For the purposes of this article, three Marlin leverguns were obtained – a Model
The receiver, trigger plate, hammer, locking bolt and lever are all still manufactured from forgings, features that helped Marlin build a reputation of strength, longevity and reliability. The carriers are machined from solid bar stock steel, which has helped eliminate some of the variables associated with forgings; the tolerances of this critical part can now be held at much tighter specifications. (Incidentally, prior to 1978 Marlin leverguns featured a machined carrier.)
There are a couple of areas that could be improved. The trigger pull of all three rifles was rather heavy at just less than 5 pounds and would be easy to correct with CNC tooling. The forearm fit was tight on all three guns with no detectable movement and is an improvement. Unfortunately, the forearms of the 1895CB and 1894CB were rather blunt on each end, rather than being beveled down to meet the receiver and forend cap, respectively, while the 1895LTD forearm was beveled correctly.
The sides of the finger levers on both Model 1895s featured rather sharp edges, while the 1894CB (produced a few months later) was much improved. The hammers on all three rifles had comparatively sharp edges, and I would encourage Marlin to round and shape them closer to the originals, which will make them considerably more comfortable during long shooting sessions. While all three rifles fed and ejected cases reliably, I would like to see the timing changed to eject fired cases slightly farther from the action. In spite of the above comments, I am impressed with the overall quality and machining of the new Marlin rifles.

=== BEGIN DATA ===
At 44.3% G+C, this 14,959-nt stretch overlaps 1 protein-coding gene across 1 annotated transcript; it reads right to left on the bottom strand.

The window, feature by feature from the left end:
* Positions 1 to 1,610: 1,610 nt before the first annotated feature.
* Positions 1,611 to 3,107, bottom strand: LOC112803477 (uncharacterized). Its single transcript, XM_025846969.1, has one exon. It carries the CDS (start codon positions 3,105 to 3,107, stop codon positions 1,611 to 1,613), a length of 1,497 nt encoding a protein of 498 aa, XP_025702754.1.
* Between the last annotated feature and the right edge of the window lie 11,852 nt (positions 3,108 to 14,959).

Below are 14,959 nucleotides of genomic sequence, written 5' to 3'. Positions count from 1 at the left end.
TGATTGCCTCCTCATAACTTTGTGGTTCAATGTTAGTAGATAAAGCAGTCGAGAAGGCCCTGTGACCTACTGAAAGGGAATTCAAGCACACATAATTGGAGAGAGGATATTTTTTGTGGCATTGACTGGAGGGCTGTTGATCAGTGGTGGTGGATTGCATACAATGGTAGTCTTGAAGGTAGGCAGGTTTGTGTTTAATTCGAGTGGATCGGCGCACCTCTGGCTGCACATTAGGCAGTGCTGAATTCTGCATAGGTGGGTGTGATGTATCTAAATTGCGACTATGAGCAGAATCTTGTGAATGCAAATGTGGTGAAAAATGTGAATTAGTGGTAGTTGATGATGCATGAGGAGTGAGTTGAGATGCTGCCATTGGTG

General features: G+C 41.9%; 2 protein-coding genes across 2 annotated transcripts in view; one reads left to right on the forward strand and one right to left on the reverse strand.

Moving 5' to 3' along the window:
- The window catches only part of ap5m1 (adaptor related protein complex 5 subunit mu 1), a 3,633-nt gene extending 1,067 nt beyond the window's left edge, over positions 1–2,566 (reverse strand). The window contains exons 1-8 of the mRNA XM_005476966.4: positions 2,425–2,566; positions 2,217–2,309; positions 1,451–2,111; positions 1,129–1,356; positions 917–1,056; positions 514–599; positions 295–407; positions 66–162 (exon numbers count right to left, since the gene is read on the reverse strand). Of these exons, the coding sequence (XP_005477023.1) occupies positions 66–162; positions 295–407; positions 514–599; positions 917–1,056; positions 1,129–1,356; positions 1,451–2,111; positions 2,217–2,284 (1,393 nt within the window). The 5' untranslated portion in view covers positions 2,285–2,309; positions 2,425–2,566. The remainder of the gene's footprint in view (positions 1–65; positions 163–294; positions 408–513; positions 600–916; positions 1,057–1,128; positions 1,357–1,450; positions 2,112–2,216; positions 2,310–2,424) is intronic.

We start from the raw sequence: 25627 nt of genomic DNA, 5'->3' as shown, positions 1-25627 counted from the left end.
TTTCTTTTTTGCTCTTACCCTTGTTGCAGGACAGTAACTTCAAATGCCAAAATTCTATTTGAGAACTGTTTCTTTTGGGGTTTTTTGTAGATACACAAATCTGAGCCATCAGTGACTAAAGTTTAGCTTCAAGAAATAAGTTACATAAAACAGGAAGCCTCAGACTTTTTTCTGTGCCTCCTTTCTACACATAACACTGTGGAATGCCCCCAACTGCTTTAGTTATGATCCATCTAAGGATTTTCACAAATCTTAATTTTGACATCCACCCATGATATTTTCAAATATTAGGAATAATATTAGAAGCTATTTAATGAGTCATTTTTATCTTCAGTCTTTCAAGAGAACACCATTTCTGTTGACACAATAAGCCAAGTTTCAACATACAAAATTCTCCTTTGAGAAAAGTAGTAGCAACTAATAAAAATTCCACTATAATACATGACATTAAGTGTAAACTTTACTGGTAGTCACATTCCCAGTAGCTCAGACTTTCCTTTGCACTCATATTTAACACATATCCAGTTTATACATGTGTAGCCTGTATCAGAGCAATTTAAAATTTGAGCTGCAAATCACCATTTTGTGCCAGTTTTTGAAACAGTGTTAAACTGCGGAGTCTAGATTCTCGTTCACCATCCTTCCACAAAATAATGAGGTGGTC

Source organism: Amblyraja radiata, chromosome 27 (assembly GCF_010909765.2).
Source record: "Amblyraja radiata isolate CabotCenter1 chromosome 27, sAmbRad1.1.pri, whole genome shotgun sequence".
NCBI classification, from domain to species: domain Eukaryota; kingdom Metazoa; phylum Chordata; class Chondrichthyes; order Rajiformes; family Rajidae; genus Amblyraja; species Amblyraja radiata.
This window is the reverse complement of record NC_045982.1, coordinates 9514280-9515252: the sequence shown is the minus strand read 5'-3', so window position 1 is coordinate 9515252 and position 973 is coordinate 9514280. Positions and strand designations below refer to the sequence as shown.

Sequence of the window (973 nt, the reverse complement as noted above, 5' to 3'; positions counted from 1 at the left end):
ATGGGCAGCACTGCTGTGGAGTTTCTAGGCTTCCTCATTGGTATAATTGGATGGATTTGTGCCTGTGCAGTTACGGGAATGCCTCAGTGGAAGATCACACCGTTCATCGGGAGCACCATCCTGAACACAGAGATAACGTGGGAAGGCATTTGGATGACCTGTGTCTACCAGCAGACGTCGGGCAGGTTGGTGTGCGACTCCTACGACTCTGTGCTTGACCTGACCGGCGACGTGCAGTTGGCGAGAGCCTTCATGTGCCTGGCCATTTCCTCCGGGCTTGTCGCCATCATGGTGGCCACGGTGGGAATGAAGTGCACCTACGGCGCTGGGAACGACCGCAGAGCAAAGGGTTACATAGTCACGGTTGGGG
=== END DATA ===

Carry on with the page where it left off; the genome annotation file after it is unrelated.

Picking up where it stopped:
For accuracy testing, the Model 1895LTD and 1894CB were fitted with Skinner aperture rear sights, while the 1895CB was fitted with an XS aperture rear. Both are excellent sights that are fully adjustable for windage and elevation. They aid accurate shooting under a variety of lighting conditions and are durable and well machined. The brass Skinner Express sight installed on the 1895LTD complimented the gold highlights of that rifle.